9. ZOMBICIDE: BLACK PLAGUE BOARD GAME; $62

Zombicide: Black Plague is a lot like the original Zombicide board game, but set in medieval times. Both games are cooperative board games with customizable characters and game pieces. Players take on the roles of survivors in a zombie apocalypse as they fight their way through hordes of zombies, collecting weapons, learning spells, and gaining experience along the way. The successful Kickstarter campaign raised more than $4 million.

10. Jamstik Smart Guitar; $200

A young man playing the Jamstik 7 Smart Guitar

JamStik is a great way to learn guitar, thanks to its lack of necessary tuning—not to mention its portability and the accompanying learning app. Simply connect the product to your iPad, iPhone, or laptop via Bluetooth or USB to get started. The product has real strings that make noise through the connected device. It's just 18 inches long, so you can throw it in a backpack for on-the-go learning. An earlier version of the JamStik met its Kickstarter goal in May 2015.

11. Prime Climb Board Game; $28

This colorful board game is perfect for two to four math-loving players. Players must roll the dice, do some quick calculations, and make their way to the center of the board (bumping off opponents as they go). It's fun for people of all math levels, and helps children just learning multiplication and division get a better grasp of the concept. Math lovers supported this project on Kickstarter in 2014.

12. Ilumi Led Smart Bulb; $50

After getting comfortable on the couch or in bed, the last thing you want to do is get up and turn off the light. Ilumi is the perfect solution to these lazy problems: The smart light bulb can be turned on and off or dimmed right from a smartphone or tablet. Simply screw in the device like any other light bulb and then you can change the dimness or color. The LED light is amazingly efficient and can last up to 20 years. The bulb met its goal in 2015.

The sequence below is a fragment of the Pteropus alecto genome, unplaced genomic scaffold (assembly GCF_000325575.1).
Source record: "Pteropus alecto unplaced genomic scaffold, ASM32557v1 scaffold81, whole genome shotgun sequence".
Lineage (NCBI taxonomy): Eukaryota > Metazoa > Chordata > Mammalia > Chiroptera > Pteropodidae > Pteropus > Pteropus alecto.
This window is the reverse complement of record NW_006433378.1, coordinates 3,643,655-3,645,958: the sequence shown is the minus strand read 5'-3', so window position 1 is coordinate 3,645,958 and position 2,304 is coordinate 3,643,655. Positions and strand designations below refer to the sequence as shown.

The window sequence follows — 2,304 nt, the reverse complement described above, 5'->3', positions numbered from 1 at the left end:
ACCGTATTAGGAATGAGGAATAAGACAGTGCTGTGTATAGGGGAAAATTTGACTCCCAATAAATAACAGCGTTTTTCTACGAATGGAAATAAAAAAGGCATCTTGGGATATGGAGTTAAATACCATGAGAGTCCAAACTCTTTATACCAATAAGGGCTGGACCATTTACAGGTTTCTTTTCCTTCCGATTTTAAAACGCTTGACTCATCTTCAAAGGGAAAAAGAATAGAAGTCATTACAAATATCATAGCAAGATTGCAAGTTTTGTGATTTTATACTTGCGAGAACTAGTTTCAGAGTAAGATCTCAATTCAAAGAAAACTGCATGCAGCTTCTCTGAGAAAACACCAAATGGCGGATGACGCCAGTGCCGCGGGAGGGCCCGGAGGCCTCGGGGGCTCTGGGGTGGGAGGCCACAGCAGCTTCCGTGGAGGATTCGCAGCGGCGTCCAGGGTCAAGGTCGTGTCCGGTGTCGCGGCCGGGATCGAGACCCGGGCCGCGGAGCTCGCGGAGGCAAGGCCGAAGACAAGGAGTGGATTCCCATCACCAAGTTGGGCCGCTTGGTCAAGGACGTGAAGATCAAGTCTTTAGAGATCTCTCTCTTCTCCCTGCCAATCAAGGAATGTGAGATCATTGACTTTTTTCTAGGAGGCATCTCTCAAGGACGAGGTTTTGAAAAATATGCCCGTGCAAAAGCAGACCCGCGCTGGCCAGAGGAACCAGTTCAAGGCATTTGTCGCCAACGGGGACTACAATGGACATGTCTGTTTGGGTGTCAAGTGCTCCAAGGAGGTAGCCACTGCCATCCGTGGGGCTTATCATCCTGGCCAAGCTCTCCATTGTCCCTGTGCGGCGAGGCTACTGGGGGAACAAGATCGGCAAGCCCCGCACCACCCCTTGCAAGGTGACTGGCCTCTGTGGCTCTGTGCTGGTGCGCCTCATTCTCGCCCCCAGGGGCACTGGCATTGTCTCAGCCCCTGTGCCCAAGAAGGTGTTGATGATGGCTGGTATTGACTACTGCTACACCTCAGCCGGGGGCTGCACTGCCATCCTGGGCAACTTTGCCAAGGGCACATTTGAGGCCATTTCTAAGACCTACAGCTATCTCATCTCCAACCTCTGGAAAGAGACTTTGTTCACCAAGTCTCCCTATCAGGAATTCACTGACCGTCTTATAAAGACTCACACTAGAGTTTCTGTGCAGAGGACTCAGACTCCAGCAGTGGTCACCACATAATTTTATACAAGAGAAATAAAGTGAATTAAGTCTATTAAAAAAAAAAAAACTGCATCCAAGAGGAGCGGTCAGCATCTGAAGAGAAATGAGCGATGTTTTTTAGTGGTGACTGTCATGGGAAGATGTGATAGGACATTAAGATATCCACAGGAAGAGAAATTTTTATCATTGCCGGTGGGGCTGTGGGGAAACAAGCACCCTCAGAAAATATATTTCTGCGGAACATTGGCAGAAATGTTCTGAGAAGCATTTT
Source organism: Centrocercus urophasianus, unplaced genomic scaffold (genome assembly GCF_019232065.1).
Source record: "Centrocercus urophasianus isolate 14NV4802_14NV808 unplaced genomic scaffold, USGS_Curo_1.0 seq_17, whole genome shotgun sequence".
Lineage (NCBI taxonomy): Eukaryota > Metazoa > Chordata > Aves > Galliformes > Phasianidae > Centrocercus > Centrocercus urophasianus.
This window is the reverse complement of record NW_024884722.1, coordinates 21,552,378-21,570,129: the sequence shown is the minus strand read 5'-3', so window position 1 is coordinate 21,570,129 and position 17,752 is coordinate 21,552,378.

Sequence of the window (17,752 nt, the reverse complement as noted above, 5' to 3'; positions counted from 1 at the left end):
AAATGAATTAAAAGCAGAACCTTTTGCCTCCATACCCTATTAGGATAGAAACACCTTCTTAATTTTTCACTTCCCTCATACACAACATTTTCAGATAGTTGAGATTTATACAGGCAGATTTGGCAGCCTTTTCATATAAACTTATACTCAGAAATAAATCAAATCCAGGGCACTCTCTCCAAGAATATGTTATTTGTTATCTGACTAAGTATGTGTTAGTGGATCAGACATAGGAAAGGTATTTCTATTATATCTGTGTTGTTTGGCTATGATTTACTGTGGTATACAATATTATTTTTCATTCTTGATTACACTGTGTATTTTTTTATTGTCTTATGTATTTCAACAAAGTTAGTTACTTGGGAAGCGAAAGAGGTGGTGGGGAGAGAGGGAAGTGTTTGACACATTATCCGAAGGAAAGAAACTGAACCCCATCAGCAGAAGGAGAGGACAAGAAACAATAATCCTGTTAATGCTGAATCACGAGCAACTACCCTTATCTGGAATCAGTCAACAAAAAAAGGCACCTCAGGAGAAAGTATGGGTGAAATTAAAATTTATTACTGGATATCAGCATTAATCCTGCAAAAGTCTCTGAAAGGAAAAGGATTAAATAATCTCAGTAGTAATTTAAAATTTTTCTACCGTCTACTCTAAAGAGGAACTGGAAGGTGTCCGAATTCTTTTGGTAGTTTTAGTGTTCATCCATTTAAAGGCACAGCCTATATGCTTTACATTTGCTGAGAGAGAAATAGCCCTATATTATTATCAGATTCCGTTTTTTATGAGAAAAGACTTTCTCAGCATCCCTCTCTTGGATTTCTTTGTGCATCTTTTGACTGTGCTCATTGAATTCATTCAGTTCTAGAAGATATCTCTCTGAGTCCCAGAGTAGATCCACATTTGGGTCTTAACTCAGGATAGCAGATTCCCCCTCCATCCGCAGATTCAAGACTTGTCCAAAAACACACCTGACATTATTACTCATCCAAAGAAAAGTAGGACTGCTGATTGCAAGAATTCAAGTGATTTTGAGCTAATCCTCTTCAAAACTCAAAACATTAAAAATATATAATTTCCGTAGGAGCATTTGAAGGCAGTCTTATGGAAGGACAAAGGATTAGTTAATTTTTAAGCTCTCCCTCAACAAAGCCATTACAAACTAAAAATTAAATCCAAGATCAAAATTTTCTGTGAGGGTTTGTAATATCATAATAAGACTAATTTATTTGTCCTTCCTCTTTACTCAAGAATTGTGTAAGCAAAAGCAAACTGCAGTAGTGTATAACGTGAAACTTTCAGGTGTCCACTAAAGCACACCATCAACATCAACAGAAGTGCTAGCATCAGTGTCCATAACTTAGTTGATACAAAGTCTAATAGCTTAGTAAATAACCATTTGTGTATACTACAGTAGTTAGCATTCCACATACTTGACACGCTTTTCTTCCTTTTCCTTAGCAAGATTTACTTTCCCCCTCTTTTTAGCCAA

13. Soviet Bus Stops Book; $16

This quirky coffee table book is filled with the charming, forgotten bus stops in former soviet countries. Author Christopher Herwig spent 12 years traveling through 13 different countries documenting the weird art of bus stops. From interesting fresco paintings, to lopsided statues, these structures are a lot more unique than what you might find in the United States.

14. Chain Mail Bikini: The Anthology Of Women Gamers; $13

It has always been a bit puzzling to see the strange outfits that some female video game characters wear. From boob-shaped armor to chain mail bikinis, these outfits are just plain dangerous. Hazel Newlevant used this oddity as the title for this special anthology. The book contains comics from more than 40 artists about what it's like to be a female gamer or game character, with over 200 pages that explore all types of games from video games to card games. In 2015, the Kickstarter campaign far exceeded its $13,000 goal, earning nearly $70,000.